The Principles of Public Life apply to anyone who works as a public office-holder. This includes all those who are elected and appointed to public office, nationally and locally, and all people appointed to work in the Civil Service, local government, the police, courts and probation services, non-departmental public bodies, and in the health, education, social and care services.
The principles also apply to those in the private sector delivering public services.
Which areas of the public sector will the review consider?
The review will focus on public service delivery, including front line services such as policing and law enforcement, justice and health.
Will you be re-evaluating the Seven Principles?
The Committee is concerned to establish whether the existing principles stand up well to new models of public service delivery, or whether the use of AI requires a new understanding or formulation of the Seven Principles of Public Life.
Will you examine how AI can take account of the Seven Principles?
Yes. The Committee is concerned to establish how provisions for standards can be built into the development, commissioning, and deployment of new technologies in the public sector.
What do you mean by “AI”?
Artificial Intelligence is difficult to define.
For the purpose of its review, the Committee is interested in advanced autonomous systems that are capable of solving problems, which would normally require human intelligence, and which do not follow a set linear pattern where a given input will always equal a given output.
The Committee takes the view that it is not necessarily helpful to narrowly define AI, as to do so would possibly exclude associated advanced technologies, which in themselves raise a number of standards concerns.
What do you mean by “standards”?
The Committee is interested in the upholding of standards as understood by the Nolan Principles. These include issues related to objectivity, transparency and accountability, as well as those around the appropriateness of AI assisted decision-making in certain contexts (which may not be in the public interest for example).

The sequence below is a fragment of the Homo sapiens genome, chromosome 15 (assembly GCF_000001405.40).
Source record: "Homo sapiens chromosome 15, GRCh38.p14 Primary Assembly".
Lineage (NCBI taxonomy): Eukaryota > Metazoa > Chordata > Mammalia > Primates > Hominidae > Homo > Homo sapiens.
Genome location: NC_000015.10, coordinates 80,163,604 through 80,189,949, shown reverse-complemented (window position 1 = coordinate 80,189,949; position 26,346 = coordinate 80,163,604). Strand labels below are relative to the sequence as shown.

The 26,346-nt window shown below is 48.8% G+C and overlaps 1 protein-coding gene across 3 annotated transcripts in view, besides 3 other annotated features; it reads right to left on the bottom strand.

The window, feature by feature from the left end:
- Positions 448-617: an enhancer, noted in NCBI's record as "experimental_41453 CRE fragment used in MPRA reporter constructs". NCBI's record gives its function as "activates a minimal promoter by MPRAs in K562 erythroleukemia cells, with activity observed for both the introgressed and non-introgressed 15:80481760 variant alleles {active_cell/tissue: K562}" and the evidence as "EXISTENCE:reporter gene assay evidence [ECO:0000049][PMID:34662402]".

Are wider ethical concerns around AI within scope?
No. The Committee is not concerned with wider ethical concerns around AI, which are not directly relevant to the upholding of standards as understood by the Nolan Principles, such as morality or the legal personality of AI systems.
What do you mean by “existing frameworks and regulations”?
The Committee is concerned to establish whether the existing approach to AI by the government (policy, institutions, and legal frameworks) is sufficient to ensure that public office holders continue to have the ability to uphold standards, as data-enabled technologies are increasingly used to aid public sector decision-making. This includes an examination of the safeguards and considerations of standards currently in place in procurement processes and in the deployment of AI in the public sector.
No. The Committee is concerned with data processing in so far as automated decision-making systems include the processing of large quantities of data, which must be lawful, and operate under the principles of transparency, fairness and accountability set out in the GDPR and in the Nolan Principles.
Are you concerned with the private sector?
Private organisations involved in the provision and delivery of public services do fall within the Committee’s remit.
It will almost certainly be the case that the government procures technology from outside of the public sector. As such, the Committee is concerned to establish what safeguards and considerations of standards are currently in place in the private sector, where they are developing AI systems and advanced technologies intended for use in the public sector.